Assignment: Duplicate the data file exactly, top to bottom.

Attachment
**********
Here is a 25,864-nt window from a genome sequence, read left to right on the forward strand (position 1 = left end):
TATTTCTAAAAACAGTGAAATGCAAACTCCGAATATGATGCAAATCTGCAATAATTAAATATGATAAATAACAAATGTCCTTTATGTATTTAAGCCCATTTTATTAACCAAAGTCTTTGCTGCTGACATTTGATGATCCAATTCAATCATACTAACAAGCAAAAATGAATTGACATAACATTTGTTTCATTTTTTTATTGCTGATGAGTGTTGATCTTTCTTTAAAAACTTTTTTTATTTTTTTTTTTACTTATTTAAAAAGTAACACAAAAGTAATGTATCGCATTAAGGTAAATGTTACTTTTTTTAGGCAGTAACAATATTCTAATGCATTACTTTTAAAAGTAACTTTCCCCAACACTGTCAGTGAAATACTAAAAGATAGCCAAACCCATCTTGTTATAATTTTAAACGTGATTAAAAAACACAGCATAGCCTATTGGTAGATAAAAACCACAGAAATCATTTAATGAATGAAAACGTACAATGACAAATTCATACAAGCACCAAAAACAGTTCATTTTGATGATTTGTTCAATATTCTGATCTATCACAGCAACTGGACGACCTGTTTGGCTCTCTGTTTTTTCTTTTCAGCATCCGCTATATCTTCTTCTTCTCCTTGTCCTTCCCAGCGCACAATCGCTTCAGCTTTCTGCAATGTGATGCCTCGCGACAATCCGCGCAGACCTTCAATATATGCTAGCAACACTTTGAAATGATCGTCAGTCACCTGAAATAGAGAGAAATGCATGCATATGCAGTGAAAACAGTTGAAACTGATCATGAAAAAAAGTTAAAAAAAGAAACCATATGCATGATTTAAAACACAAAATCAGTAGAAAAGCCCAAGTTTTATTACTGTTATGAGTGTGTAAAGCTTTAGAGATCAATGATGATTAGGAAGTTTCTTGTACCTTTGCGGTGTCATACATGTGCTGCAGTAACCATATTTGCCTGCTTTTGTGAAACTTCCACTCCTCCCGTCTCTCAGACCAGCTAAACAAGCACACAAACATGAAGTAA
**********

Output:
Here is a 25,864-nt window from a genome sequence, read left to right on the forward strand (position 1 = left end):
TATTTCTAAAAACAGTGAAATGCAAACTCCGAATATGATGCAAATCTGCAATAATTAAATATGATAAATAACAAATGTCCTTTATGTATTTAAGCCCATTTTATTAACCAAAGTCTTTGCTGCTGACATTTGATGATCCAATTCAATCATACTAACAAGCAAAAATGAATTGACATAACATTTGTTTCATTTTTTTATTGCTGATGAGTGTTGATCTTTCTTTAAAAACTTTTTTTATTTTTTTTTTTACTTATTTAAAAAGTAACACAAAAGTAATGTATCGCATTAAGGTAAATGTTACTTTTTTTAGGCAGTAACAATATTCTAATGCATTACTTTTAAAAGTAACTTTCCCCAACACTGTCAGTGAAATACTAAAAGATAGCCAAACCCATCTTGTTATAATTTTAAACGTGATTAAAAAACACAGCATAGCCTATTGGTAGATAAAAACCACAGAAATCATTTAATGAATGAAAACGTACAATGACAAATTCATACAAGCACCAAAAACAGTTCATTTTGATGATTTGTTCAATATTCTGATCTATCACAGCAACTGGACGACCTGTTTGGCTCTCTGTTTTTTCTTTTCAGCATCCGCTATATCTTCTTCTTCTCCTTGTCCTTCCCAGCGCACAATCGCTTCAGCTTTCTGCAATGTGATGCCTCGCGACAATCCGCGCAGACCTTCAATATATGCTAGCAACACTTTGAAATGATCGTCAGTCACCTGAAATAGAGAGAAATGCATGCATATGCAGTGAAAACAGTTGAAACTGATCATGAAAAAAAGTTAAAAAAAGAAACCATATGCATGATTTAAAACACAAAATCAGTAGAAAAGCCCAAGTTTTATTACTGTTATGAGTGTGTAAAGCTTTAGAGATCAATGATGATTAGGAAGTTTCTTGTACCTTTGCGGTGTCATACATGTGCTGCAGTAACCATATTTGCCTGCTTTTGTGAAACTTCCACTCCTCCCGTCTCTCAGACCAGCTAAACAAGCACACAAACATGAAGTAA